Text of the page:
In 1907, Irish immigrant William Mulholland conceived and built one of the greatest civil engineering feats in history: the aqueduct that carried water 223 miles from the Sierra Nevada mountains to Los Angeles—allowing this small, resource-challenged desert city to grow into a modern global metropolis. Drawing on new research, Les Standiford vividly captures the larger-then-life engineer and the breathtaking scope of his six-year, $23 million project that would transform a region, a state, and a nation at the dawn of its greatest century.
With energy and colorful detail, Water to the Angels brings to life the personalities, politics, and power—including bribery, deception, force, and bicoastal financial warfare—behind this dramatic event. At a time when the importance of water is being recognized as never before—considered by many experts to be the essential resource of the twenty-first century—Water to the Angels brings into focus the vigor of a fabled era, the might of a larger than life individual, and the scale of a priceless construction project, and sheds critical light on a past that offers insights for our future.
Water to the Angels includes 8 pages of photographs.
The Water Dreamers is a story for all Australians.
For thousands of years, water has shaped where we live, how we struggle with each other and how we imagine our country. The first settlers' dreams of mighty inland rivers evaporated in the silent deserts of Australia. But the water dreamers refused to accept this disappointment. They saw a country that could be transformed by irrigation and hydro-engineering. Today, thanks to their vision, many of our rivers are in crisis and, more than ever, Australians realise that our destiny will be shaped by water.
The Water Dreamers is an enthralling new account of Australian history and of who we are today.
'Both rollicking yarn and scholarly essay, this wonderful book offers an archaeology of our national psyche. With vivid imagery, irreverent wit and penetrating insight, Michael Cathcart exposes the cultural forces that still powerfully shape our plans for this land. The Water Dreamers is exhilarating to read-intelligent, wry and compelling.' Tom Griffiths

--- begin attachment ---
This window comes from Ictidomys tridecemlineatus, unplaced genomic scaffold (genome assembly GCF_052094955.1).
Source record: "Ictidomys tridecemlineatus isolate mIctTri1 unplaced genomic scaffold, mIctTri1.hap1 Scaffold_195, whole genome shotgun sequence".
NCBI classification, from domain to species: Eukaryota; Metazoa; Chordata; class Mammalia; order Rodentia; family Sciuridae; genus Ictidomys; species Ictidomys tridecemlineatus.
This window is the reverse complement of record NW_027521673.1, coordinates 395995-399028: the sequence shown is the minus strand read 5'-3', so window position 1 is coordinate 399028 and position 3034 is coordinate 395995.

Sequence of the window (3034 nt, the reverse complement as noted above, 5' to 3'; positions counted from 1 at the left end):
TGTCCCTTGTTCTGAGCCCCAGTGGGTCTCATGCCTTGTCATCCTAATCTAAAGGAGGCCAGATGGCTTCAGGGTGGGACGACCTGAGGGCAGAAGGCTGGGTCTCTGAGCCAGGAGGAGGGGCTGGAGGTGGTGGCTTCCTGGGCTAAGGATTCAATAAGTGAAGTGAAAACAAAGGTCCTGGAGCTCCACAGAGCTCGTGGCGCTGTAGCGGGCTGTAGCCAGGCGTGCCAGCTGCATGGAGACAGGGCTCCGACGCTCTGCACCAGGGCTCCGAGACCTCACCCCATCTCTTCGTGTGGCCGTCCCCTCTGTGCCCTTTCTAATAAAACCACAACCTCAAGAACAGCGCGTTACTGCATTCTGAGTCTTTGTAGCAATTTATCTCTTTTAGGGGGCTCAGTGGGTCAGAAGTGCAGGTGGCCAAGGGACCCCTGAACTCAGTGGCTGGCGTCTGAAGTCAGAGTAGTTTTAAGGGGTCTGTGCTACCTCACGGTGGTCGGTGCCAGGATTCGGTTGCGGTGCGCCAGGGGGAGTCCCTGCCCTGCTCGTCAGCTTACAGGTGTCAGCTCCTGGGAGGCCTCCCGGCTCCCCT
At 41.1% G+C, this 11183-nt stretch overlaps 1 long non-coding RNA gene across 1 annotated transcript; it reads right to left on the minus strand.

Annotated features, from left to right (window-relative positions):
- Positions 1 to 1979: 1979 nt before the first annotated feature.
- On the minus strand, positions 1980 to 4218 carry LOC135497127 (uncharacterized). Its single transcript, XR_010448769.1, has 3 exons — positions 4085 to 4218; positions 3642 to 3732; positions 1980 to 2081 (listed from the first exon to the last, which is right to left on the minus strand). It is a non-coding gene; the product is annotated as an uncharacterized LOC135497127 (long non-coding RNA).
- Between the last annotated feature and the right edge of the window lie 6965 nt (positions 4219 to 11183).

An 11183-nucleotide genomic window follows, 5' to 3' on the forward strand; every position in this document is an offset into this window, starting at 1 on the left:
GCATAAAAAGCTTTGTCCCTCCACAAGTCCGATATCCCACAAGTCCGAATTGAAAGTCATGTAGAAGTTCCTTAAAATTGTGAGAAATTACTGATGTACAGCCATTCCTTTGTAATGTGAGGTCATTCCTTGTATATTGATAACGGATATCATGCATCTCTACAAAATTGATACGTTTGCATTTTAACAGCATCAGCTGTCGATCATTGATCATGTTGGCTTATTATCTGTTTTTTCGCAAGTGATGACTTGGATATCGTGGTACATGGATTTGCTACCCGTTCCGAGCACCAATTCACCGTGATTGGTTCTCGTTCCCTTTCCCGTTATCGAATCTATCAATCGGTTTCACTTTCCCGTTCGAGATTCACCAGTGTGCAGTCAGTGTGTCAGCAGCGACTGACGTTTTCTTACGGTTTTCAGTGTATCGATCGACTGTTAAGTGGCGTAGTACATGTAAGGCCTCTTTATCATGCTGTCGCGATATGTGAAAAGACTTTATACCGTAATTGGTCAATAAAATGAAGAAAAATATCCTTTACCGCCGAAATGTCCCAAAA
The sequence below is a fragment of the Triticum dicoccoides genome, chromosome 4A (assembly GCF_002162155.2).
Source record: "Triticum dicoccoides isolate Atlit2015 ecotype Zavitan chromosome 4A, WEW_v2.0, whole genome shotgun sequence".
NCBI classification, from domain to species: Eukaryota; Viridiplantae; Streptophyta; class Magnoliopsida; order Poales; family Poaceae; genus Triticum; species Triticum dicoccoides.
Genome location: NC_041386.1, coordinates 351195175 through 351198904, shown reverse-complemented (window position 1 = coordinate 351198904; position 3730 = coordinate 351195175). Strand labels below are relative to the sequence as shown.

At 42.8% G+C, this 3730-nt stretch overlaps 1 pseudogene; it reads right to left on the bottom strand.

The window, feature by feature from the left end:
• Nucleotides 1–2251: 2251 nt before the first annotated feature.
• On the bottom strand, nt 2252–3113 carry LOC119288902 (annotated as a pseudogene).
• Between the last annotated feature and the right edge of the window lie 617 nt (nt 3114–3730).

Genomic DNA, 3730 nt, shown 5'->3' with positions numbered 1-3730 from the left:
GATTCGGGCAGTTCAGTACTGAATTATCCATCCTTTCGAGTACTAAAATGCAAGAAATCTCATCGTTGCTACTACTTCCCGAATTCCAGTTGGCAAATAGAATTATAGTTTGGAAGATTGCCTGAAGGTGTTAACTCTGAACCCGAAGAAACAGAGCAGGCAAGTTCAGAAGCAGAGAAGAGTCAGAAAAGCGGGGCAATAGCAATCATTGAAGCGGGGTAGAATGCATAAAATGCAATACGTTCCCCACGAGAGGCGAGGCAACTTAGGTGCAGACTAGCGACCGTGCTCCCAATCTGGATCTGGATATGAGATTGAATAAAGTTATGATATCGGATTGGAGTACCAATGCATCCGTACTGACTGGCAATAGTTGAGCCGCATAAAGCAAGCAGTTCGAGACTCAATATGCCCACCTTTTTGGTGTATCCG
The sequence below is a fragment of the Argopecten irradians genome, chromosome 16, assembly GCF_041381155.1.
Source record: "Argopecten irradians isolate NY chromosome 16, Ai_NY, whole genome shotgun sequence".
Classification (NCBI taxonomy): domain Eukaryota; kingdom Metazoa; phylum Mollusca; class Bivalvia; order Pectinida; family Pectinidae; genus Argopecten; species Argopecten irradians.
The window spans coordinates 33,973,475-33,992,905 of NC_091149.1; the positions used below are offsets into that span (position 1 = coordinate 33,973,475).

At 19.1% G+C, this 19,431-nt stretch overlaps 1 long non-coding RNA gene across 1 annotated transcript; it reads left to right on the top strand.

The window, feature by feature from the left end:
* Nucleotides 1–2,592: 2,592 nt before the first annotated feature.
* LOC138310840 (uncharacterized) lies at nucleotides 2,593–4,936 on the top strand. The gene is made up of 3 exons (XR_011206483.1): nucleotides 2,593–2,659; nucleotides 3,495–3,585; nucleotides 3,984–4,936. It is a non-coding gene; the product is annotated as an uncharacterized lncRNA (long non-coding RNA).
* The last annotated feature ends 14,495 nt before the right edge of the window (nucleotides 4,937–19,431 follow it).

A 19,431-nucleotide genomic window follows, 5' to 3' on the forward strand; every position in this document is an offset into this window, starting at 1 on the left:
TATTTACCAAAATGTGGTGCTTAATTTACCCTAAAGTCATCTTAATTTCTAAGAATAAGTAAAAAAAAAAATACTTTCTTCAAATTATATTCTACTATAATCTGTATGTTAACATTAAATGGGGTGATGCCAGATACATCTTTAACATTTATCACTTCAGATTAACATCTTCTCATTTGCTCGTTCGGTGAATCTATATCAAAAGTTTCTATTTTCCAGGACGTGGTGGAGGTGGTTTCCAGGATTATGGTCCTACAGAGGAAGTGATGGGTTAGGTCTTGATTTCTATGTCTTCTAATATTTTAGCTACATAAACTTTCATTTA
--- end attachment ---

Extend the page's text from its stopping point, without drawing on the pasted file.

The Mekong River links together the mainland countries of Southeast Asia in a vital geographic, but also economic and political, unit. Its historical trajectory coursed through kingdoms and colonies, and its physical presence and symbolism became more acute as it came closer to modern times. Tracing the history of the Mekong River, this book shows how its conceptualizations have been transformed in modern times, and particularly during the Vietnam War when the Mekong River and Mekong Project became political pawns.
In the 1950s, the decision was made to develop the river's resources to foster economic development for the four countries of the lower Mekong basin. The Mekong Project, as it came to be known, proposed the construction of a set of major dams on the mainstream and of numerous smaller ones on the tributaries to bring hydropower, flood control, irrigation, and other benefits to the riparian countries. The Project, however, was subverted to the needs of the Vietnam War. With the return of peace, the Mekong countries can re-examine the future of the river and its potential impact on the region. Nguyen concludes by examining the continuation of some of the Project's schemes by the independent Southeast Asian countries and regional powers. Scholars and researchers interested in Southeast Asian history and economic development, environmental history, and rural sociology will find this an important study.
Drawing on period representations of the city in sculptures, texts, and maps, The Death of Aztec Tenochtitlan, the Life of Mexico City builds a convincing case that this global capital remained, through the sixteenth century, very much an Amerindian city. Barbara E. Mundy foregrounds the role the city's indigenous peoples, the Nahua, played in shaping Mexico City through the construction of permanent architecture and engagement in ceremonial actions. She demonstrates that the Aztec ruling elites, who retained power even after the conquest, were instrumental in building and then rebuilding the city. Mundy shows how the Nahua entered into mutually advantageous alliances with the Franciscans to maintain the city's sacred nodes. She also focuses on the practical and symbolic role of the city's extraordinary waterworks—the product of a massive ecological manipulation begun in the fifteenth century—to reveal how the Nahua struggled to maintain control of water resources in early Mexico City.
The most comprehensive—and comprehensible—book on contemporary water issues, A Thirsty Land delves deep into the challenges faced not just by Texas but by the nation as a whole, as we struggle to find a way to balance the changing forces of nature with our own ever-expanding needs. Part history, part science, part adventure story, and part travelogue, this book puts a human face on the struggle to master that most precious and capricious of resources, water. Seamus McGraw goes to the taproots, talking to farmers, ranchers, businesspeople, and citizen activists, as well as to politicians and government employees. Their stories provide chilling evidence that Texas—and indeed the nation—is not ready for the next devastating drought, the next catastrophic flood. Ultimately, however, A Thirsty Land delivers hope. This deep dive into one of the most vexing challenges facing Texas and the nation offers glimpses of the way forward in the untapped opportunities that water also presents.